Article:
The effect of the pandemic on the commercial real estate sector and the resulting upheavals have contributed to a seismic shift in how buildings will be used, valued, bought and sold in 2023. And the relative uncertainty surrounding the possibility of a global recession could further impact an already volatile industry.

Two new reports, one from consulting firm Deloitte and the other from the annual Allen Matkins View From the Top, outline an uncertain future for commercial real estate (CRE) owners and investors as they approach of 2023.

Deloitte interviewed 450 CFOs from leading commercial real estate owners and investors around the world to gather their views on commercial real estate organizational growth and their plans for workforce, regulatory compliance and of technology, as well as investment priorities and changes planned for 2023.

For the 15th year, Allen Matkins View From the Top has brought together the West Region’s top commercial real estate surveyors, owners, investors, developers and brokers. The goal is to remain an essential source of commercial real estate market trends and forecasts.

A Deloitte study reveals moderate optimism from CRE

Deloitte’s research found a less than optimistic response to questions about revenue expectations for 2023. Results were mixed at best among respondents, with 40% saying revenue is expected to increase and slightly less of half predicting that income will decline. A total of 12% expected no change from 2022. Last year, the survey found that 80% expected an increase in revenue.

Respondents to the consultancy’s survey indicated that sustained high inflation, workforce management, cyber risk and climate regulatory measures were the issues that will have the most impact. impact on revenues over the next 12 to 18 months. As a result, most do not believe the CRE industry is fully prepared to respond to certain uncertainties.

Speaking at View From the Top, Michael Van Konynenburg, Chairman of Eastdil Secured, said that although capital markets “have been choppy, the positives outweigh the negatives in the current environment. With rising replacement costs, rising rents, a robust labor market, strong balance sheets, limited over-indebtedness and high liquidity ($4.1 trillion on deposit at the Fed), commercial real estate is well positioned for strong momentum in the second half (2023). »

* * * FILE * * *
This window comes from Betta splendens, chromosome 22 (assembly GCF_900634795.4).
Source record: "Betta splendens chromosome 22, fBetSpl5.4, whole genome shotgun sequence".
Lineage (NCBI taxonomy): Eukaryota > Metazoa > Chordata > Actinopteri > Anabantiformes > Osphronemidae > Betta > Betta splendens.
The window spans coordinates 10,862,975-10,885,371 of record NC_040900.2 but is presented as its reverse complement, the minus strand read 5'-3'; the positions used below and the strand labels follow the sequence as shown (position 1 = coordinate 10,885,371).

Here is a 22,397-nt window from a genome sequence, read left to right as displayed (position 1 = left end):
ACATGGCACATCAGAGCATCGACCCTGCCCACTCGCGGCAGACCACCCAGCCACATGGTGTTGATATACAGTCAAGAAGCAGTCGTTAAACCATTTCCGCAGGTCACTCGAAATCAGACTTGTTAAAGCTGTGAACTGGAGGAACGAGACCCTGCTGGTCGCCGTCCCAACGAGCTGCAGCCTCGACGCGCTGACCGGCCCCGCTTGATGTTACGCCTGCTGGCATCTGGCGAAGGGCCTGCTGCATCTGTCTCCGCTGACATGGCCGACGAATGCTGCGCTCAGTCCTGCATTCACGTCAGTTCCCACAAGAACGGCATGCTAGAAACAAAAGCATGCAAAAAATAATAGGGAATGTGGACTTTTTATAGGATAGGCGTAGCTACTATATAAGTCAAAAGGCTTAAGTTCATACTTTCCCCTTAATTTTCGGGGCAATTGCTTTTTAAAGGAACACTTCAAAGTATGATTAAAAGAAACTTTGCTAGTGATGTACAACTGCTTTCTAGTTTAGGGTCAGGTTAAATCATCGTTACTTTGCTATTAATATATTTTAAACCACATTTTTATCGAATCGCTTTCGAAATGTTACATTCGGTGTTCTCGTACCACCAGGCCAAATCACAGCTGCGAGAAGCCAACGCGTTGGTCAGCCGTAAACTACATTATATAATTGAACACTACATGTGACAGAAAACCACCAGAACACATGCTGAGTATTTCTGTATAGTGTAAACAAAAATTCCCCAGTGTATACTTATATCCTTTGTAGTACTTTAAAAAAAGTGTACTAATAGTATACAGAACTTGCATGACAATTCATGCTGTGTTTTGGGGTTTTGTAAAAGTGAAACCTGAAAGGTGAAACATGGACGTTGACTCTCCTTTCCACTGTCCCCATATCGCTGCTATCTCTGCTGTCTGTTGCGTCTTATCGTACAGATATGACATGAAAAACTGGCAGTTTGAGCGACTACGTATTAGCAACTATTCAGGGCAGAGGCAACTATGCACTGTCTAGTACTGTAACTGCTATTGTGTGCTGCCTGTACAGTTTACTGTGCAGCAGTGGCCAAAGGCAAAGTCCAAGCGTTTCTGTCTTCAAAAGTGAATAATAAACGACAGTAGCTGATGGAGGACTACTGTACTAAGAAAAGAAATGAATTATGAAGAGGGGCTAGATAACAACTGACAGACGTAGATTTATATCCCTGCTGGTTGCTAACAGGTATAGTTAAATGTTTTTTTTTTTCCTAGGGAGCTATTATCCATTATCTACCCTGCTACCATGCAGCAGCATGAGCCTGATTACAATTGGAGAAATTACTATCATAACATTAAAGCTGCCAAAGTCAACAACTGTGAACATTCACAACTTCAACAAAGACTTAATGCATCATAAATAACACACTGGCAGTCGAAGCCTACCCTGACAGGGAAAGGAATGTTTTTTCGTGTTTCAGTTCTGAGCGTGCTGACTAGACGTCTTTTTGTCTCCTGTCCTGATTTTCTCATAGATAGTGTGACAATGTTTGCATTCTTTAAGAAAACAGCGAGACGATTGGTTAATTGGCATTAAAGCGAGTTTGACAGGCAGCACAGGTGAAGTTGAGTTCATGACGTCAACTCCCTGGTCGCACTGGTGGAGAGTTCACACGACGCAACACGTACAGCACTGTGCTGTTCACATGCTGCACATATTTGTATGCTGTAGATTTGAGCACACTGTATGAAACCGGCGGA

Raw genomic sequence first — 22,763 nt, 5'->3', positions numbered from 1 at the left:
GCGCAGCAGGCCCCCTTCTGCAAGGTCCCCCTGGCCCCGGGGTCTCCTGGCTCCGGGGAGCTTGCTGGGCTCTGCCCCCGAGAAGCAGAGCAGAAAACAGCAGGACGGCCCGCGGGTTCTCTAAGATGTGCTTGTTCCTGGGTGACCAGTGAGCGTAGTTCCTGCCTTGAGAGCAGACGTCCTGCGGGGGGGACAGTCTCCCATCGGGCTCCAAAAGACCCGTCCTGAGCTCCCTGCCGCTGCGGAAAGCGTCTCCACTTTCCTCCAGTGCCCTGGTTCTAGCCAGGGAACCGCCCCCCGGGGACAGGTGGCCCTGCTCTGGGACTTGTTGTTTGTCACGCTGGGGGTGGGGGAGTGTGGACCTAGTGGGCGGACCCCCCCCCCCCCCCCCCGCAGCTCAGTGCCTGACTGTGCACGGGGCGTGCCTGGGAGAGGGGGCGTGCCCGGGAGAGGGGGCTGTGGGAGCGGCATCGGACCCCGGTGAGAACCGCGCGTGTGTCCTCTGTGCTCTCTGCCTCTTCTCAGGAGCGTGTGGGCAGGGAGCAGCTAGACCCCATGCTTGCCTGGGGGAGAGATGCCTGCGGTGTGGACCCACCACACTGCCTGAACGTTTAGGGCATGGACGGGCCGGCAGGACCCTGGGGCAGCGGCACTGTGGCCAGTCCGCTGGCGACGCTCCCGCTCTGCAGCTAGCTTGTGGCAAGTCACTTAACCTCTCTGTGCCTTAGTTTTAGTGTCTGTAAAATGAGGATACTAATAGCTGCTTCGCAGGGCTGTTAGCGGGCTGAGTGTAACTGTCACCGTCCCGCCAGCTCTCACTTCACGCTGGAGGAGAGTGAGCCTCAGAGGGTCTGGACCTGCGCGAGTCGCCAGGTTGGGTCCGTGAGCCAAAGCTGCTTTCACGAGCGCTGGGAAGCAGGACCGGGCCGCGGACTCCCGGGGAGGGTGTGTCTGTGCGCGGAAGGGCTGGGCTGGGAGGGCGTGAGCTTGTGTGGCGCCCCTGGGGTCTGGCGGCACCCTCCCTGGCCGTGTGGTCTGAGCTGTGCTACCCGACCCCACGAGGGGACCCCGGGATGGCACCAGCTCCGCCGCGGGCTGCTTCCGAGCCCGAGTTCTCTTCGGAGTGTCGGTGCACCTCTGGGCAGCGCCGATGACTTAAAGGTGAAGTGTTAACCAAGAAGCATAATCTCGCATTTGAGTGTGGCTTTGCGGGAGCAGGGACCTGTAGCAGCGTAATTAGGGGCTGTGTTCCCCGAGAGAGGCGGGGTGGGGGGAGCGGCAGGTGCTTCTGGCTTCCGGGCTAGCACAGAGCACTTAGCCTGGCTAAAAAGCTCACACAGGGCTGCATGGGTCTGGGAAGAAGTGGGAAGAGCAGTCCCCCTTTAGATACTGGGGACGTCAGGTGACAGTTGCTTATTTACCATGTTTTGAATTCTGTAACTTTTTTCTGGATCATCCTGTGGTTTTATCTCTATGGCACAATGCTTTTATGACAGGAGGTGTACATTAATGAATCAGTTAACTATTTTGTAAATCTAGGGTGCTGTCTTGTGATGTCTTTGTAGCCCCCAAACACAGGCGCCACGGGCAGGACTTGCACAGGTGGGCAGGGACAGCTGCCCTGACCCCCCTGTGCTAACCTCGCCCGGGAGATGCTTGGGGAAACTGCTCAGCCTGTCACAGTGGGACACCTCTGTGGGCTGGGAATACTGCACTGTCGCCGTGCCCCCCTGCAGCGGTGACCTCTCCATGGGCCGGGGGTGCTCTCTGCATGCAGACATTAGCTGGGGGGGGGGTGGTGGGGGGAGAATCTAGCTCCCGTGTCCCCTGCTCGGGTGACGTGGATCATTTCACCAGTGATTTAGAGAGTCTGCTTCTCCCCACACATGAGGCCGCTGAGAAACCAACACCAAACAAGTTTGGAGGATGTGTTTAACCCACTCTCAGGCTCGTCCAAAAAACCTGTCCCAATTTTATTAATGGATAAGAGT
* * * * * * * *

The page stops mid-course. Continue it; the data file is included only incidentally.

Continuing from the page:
He also reminded those present that CRE behaves well in an environment of rising interest rates.

At the same event, Robert Paratte, Executive Vice President of Leasing and Business Development at Kilroy Realty Corp. in Los Angeles, said companies no longer base rental decisions solely on rental costs. Upgrades and Concessions now play a crucial role.

“Tenants have more questions beyond rental rates, like ‘What’s my workforce like? Where do I want to be located? Is my accommodation ready? “There will likely be more aggressive pricing on a lease-by-lease basis rather than sweeping rate cuts,” he said.

Rising interest rates are forcing investors and owners to wait and see

With high interest rates likely to stay with us well into next year, experts on View From the Top’s Major Western Region Leasing Markets panel said they expect more clarity in the six to nine coming months. But until employees are steadily returning to the workforce, companies aren’t making decisions.

The Deloitte study pointed out that cost of capital, availability of capital, real estate prices, vacancy levels, rental activity, transaction activity and rental rates always lead to a positive outlook for most respondents (66%). They said rental activity, tighter vacancy rates and rental growth will have the greatest potential for improvement next year.

But the Allen Matkins conference showed very little enthusiasm around older, obsolete, technology-lacking buildings, believing there are significant buying opportunities available primarily for newer buildings.

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